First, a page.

The Nintendo Switch continues to prove to be one of the most versatile gaming systems ever created, and it has now taken things a step further. With the introduction of the Nintendo Labo: VR Kit, the Switch can now be used as a virtual reality headset for parents and kids alike.

Nintendo Labo: VR Kit comes in a few different configurations, with expansion sets available to add onto the cheaper version. For the $40 Starter Set, you receive the software and components to assemble your own Toy-Con Blaster and VR goggles. You can also add expansion sets like the Toy-Con Camera and Bird. All of these are available together in the full VR Kit, which will cost $80.

A clever transformation

The Nintendo Switch itself becomes your VR machine when combined with the built goggles. Held up to your face and used in conjunction with the add-ons, the experiences also make use of the motion-controlled Joy-Con controllers. The Switch has some heft to it, as well. Younger players should get a workout simply by holding it up to their face for extended periods.

“We wanted to design an experience that encourages both virtual and real-world interactions among players through passing around Toy-Con creations,” Nintendo of America’s incoming president Doug Bowser said. Bowser is set to replace Reggie Fils-Aimé, who received extensive attention after his own stage demonstration with the Wii Fit Balance Board.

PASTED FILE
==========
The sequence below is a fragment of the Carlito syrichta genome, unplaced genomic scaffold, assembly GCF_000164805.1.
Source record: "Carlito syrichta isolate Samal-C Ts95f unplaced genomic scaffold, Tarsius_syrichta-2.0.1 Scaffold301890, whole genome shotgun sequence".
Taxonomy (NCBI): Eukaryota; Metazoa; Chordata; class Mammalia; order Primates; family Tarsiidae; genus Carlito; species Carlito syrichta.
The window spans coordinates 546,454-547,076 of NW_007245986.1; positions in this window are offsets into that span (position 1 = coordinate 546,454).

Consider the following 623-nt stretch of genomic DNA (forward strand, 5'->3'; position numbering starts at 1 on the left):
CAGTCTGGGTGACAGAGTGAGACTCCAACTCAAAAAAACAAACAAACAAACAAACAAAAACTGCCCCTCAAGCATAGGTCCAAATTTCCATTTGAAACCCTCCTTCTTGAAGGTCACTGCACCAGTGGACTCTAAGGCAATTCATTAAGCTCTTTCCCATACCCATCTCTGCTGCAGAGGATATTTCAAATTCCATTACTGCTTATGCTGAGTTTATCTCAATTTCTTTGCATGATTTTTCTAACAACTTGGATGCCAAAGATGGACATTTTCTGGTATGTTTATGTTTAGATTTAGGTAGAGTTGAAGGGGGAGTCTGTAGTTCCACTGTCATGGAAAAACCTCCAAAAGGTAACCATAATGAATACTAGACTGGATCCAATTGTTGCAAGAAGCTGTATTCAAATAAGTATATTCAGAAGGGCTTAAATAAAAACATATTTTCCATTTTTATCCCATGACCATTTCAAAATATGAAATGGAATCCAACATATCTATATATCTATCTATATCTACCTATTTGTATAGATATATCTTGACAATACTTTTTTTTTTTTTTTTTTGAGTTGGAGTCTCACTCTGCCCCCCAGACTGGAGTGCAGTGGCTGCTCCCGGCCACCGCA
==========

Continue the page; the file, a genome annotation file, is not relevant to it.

For those who prefer to play their games in more traditional environments, a Screen Holder can display them in 2D. Using the Toy-Con Garage, players can also design their own custom creations. Some fantastic games and toys have been built for previous Labo sets, already.

Nintendo will reveal more information on the different VR Kit creations as we approach their April 12 launch date.

The Nintendo Labo: VR Kit will be the second time Nintendo has jumped onto the virtual reality train. Back in 1995, the company launched the Virtual Boy. A massive failure, the pseudo-portable system could only display games in black and red. Additionally, it didn’t allow for any motion or field-of-view changes, and only received a handful of games.


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